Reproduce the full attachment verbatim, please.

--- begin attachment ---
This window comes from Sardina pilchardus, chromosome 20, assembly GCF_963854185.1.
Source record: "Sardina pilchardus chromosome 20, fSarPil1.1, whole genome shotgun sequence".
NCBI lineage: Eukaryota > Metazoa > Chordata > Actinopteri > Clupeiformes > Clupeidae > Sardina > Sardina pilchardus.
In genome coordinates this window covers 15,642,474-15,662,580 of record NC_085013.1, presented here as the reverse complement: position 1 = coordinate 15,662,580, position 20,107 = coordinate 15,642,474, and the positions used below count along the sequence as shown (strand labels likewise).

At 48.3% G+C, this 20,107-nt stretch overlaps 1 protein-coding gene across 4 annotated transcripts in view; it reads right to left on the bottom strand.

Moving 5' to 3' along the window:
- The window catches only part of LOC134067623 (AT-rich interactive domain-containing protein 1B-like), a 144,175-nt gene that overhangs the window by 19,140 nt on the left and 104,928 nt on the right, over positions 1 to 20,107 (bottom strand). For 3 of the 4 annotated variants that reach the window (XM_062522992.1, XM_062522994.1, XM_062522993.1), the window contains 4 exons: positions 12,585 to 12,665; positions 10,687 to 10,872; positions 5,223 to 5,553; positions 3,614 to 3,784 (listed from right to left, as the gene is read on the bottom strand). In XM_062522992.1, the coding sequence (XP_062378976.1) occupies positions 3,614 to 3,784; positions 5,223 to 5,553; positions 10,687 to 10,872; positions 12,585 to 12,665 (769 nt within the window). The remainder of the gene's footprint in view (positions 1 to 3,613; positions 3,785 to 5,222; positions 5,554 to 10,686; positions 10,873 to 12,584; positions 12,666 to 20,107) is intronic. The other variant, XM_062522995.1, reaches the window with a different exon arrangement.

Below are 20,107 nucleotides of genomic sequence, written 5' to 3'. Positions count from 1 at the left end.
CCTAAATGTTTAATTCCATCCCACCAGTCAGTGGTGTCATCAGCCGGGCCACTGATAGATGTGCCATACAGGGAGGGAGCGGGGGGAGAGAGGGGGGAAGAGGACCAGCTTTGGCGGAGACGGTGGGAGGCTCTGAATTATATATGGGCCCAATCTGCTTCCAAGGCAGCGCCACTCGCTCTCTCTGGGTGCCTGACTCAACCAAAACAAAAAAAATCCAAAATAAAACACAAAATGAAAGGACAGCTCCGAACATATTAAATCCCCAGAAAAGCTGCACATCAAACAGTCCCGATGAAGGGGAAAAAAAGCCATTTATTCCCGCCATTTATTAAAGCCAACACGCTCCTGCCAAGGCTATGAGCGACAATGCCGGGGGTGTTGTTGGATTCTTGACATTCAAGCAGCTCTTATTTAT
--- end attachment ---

This window comes from Sardina pilchardus, chromosome 20, assembly GCF_963854185.1.
Source record: "Sardina pilchardus chromosome 20, fSarPil1.1, whole genome shotgun sequence".
NCBI lineage: Eukaryota > Metazoa > Chordata > Actinopteri > Clupeiformes > Clupeidae > Sardina > Sardina pilchardus.
In genome coordinates this window covers 15,642,474-15,662,580 of record NC_085013.1, presented here as the reverse complement: position 1 = coordinate 15,662,580, position 20,107 = coordinate 15,642,474, and the positions used below count along the sequence as shown (strand labels likewise).

At 48.3% G+C, this 20,107-nt stretch overlaps 1 protein-coding gene across 4 annotated transcripts in view; it reads right to left on the bottom strand.

Moving 5' to 3' along the window:
- The window catches only part of LOC134067623 (AT-rich interactive domain-containing protein 1B-like), a 144,175-nt gene that overhangs the window by 19,140 nt on the left and 104,928 nt on the right, over positions 1 to 20,107 (bottom strand). For 3 of the 4 annotated variants that reach the window (XM_062522992.1, XM_062522994.1, XM_062522993.1), the window contains 4 exons: positions 12,585 to 12,665; positions 10,687 to 10,872; positions 5,223 to 5,553; positions 3,614 to 3,784 (listed from right to left, as the gene is read on the bottom strand). In XM_062522992.1, the coding sequence (XP_062378976.1) occupies positions 3,614 to 3,784; positions 5,223 to 5,553; positions 10,687 to 10,872; positions 12,585 to 12,665 (769 nt within the window). The remainder of the gene's footprint in view (positions 1 to 3,613; positions 3,785 to 5,222; positions 5,554 to 10,686; positions 10,873 to 12,584; positions 12,666 to 20,107) is intronic. The other variant, XM_062522995.1, reaches the window with a different exon arrangement.

Below are 20,107 nucleotides of genomic sequence, written 5' to 3'. Positions count from 1 at the left end.
CCTAAATGTTTAATTCCATCCCACCAGTCAGTGGTGTCATCAGCCGGGCCACTGATAGATGTGCCATACAGGGAGGGAGCGGGGGGAGAGAGGGGGGAAGAGGACCAGCTTTGGCGGAGACGGTGGGAGGCTCTGAATTATATATGGGCCCAATCTGCTTCCAAGGCAGCGCCACTCGCTCTCTCTGGGTGCCTGACTCAACCAAAACAAAAAAAATCCAAAATAAAACACAAAATGAAAGGACAGCTCCGAACATATTAAATCCCCAGAAAAGCTGCACATCAAACAGTCCCGATGAAGGGGAAAAAAAGCCATTTATTCCCGCCATTTATTAAAGCCAACACGCTCCTGCCAAGGCTATGAGCGACAATGCCGGGGGTGTTGTTGGATTCTTGACATTCAAGCAGCTCTTATTTAT